RX-1 visa PRTD
Posted on 19/11/2019
A PR card is your passport to freedom in many ways. However, you must comply with the residency and other requirements as a permanent resident. Remember, you do not have the same rights as a permanent resident, compared to the rights a Canadian citizen has. You are still a foreign national who has earned PR status and must comply with the rules and obligations of permanent residency.
The main one is the residency requirement. As a permanent resident you must have spent a minimum of 730 days physically present in Canada out of the 5 years immediately preceding your application for PR card. There are a couple of exceptions to this:
- If your spouse or common-law partner or parent is a Canadian citizen and you have accompanied them abroad, or
- If you have been in the employment of a Canadian business living and working abroad on a full-time basis, or
- If you have been abroad in the employment of the federal public administration of Canada, or a provincial public administration, or
- If you have been accompanying a spouse, common-law partner or parent who is a permanent resident of Canada and has been working abroad for either a Canadian business or the federal public administration or a provincial public administration
Aside from this exceptions, if you have not met the residency requirements, you may lose your PR status and have any application for PR card refused.
Now, sometimes family, or work, or other reasons force someone with permanent resident status to stay outside of Canada for longer than permitted under the residency requirements. When this happens and you wish to return to Canada, you may be refused a standard PR Travel Document that would have enabled you to return to Canada and continue your permanent residency.
Instead you may be given one of the two following visas:
This is given when a negative residency decision has been made (usually because you have failed to meet the residency requirements) and is a way of allowing you to return to Canada to file an appeal or to continue the appeal process.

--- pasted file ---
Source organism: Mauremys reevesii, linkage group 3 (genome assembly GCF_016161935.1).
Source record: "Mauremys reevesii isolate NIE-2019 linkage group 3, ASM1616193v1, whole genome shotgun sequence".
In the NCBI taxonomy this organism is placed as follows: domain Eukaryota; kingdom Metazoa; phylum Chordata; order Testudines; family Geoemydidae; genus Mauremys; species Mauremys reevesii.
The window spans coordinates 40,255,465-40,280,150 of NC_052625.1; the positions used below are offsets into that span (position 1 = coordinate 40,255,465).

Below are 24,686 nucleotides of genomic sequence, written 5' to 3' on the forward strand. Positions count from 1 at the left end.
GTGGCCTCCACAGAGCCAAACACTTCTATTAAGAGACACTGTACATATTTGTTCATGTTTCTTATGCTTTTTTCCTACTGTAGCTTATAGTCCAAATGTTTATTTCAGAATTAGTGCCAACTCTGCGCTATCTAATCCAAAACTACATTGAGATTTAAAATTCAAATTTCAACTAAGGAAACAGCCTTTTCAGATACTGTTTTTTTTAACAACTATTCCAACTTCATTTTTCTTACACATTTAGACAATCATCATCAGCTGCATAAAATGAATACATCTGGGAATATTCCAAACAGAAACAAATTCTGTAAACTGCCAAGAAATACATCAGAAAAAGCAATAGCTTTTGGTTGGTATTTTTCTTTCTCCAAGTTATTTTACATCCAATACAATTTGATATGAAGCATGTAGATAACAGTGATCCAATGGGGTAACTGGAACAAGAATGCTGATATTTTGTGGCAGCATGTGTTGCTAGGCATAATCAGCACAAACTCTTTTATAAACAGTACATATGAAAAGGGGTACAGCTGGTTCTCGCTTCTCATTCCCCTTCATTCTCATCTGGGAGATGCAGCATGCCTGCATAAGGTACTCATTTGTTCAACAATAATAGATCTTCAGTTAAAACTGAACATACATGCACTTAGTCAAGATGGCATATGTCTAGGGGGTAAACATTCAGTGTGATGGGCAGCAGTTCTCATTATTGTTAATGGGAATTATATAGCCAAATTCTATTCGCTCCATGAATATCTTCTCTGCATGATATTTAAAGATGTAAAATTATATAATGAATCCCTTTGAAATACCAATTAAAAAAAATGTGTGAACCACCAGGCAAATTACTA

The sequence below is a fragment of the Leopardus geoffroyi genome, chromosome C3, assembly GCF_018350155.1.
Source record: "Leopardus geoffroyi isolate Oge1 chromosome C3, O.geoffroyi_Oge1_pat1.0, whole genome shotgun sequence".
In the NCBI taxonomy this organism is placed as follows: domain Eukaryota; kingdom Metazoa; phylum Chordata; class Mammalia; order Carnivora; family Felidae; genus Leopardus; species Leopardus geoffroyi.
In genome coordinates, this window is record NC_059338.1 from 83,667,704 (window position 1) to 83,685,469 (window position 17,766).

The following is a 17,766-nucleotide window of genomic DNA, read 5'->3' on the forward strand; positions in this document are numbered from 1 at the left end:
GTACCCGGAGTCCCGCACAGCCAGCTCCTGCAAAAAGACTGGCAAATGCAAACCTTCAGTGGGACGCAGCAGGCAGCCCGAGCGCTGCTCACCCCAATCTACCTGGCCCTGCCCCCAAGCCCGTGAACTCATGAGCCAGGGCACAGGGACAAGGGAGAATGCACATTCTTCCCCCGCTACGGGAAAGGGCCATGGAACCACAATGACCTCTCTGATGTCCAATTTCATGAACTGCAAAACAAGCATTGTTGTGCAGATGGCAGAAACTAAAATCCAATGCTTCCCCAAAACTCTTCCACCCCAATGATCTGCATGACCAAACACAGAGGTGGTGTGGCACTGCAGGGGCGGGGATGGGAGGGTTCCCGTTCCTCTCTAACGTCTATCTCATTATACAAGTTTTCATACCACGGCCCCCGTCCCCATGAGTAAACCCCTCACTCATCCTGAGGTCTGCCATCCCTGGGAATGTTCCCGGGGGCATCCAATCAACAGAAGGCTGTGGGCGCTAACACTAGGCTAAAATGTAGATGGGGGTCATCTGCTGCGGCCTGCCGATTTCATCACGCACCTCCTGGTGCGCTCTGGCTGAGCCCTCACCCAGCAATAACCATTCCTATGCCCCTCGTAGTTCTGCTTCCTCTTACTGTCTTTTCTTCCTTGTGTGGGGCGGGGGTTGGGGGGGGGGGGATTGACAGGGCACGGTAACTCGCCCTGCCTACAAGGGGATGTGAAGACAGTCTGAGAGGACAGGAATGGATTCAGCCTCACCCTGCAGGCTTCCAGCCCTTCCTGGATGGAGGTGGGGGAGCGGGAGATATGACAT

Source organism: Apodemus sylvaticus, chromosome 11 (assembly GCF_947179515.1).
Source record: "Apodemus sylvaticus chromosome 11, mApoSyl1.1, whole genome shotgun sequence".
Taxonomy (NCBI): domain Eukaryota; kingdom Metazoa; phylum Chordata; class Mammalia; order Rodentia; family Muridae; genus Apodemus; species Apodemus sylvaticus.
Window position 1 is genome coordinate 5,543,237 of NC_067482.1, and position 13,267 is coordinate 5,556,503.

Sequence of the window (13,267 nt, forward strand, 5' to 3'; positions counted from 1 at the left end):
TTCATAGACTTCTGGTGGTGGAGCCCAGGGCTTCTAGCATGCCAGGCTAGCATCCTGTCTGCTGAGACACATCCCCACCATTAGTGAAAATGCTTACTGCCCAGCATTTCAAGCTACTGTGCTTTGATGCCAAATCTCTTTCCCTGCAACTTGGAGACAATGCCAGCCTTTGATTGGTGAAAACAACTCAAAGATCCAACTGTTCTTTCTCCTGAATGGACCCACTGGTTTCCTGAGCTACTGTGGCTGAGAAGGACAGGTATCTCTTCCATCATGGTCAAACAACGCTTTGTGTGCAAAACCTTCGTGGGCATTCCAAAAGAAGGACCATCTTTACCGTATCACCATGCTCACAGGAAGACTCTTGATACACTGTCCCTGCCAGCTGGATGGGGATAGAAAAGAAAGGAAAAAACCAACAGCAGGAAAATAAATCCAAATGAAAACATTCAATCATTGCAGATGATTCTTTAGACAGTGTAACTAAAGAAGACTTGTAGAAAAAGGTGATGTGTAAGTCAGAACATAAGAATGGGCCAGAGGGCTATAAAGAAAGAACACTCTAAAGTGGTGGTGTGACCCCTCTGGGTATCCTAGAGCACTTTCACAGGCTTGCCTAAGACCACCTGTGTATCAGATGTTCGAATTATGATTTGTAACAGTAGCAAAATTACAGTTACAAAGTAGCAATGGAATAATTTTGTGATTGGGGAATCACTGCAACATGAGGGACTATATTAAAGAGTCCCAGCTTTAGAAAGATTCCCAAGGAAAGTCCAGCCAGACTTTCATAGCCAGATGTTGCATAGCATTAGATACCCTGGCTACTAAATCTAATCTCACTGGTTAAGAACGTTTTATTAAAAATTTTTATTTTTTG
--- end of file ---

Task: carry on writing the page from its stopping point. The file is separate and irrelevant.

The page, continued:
- However, to qualify for an RX-1 visa, you must have been to Canada at least once in the past year and have either made an appeal to the negative residency decision or the appeal period has not yet expired.
This is given when a negative residency decision has been made but you have filed an appeal and you have an appeal hearing in Canada that you are scheduled to appear at.
- An RA-1 visa is usually issued on an order by the IAD (Immigration Appeals Division) to allow the holder of the visa to be physically present at an appeal. In other words, an appeal process is generally under way when an RA-1 visa is issued while this is not necessarily the case with an RX-1 visa.
What you must keep in mind is that these are generally short-term visas (2 year at most) that enable you to return to Canada in order to file an appeal or to be present at an appeal hearing. They are NOT a normal PR travel document. You must continue with or initiate the appeals process if you are given an RX-1 or RA-1 visa and you return to Canada.
These visas are NOT a guarantee that will you successfully appeal the negative residency decision. They only allow you to come back to Canada to appeal that decision.
If you return to Canada and file an appeal, you will do so under Section 63(4) of the IRPA or Immigration and Refugee Protection Act. Section 63(4) states:
Right of appeal — residency obligation
(4) A permanent resident may appeal to the Immigration Appeal Division against a decision made outside of Canada on the residency obligation under section 28.
In other words, it gives you the right to try and convince the IAD that you had valid reasons for not meeting your residency requirements as permanent resident of Canada. Clearly, there will be a number of cases where an appeal under 63(4) fails. In that case, you will not be able to remain in Canada and will have to leave the country.
So, as we’ve repeated various times, an RX-1 and an RA-1 visa are NOT standard PR travel documents. They do NOT guarantee that you can remain in Canada. A positive PR Travel Document counterfoil would be marked either R-1 or RC-1 which is a decision based on humanitarian and compassionate (H&C) considerations.
The frustrations and disappointments of many of those who have had to file a Section 63(4) appeal shows how important it is to meet the residency requirements as permanent resident of Canada. You should always do everything reasonably possible to make sure you meet the requirements. Remember, 730 days out of 5 years is not an unreasonable requirement. Do your best to comply.
Go here to use the physical presence calculator and try to keep careful records of all your travels outside of Canada. It may seem annoying, but it is a key detail that gets you that much closer to Canadian citizenship, after which you can travel freely around the world. It’s worth keeping track of your travels to get to that goal, remember!
Posted in Tips and tagged Immigration Appeal, PR Card, PR Travel Document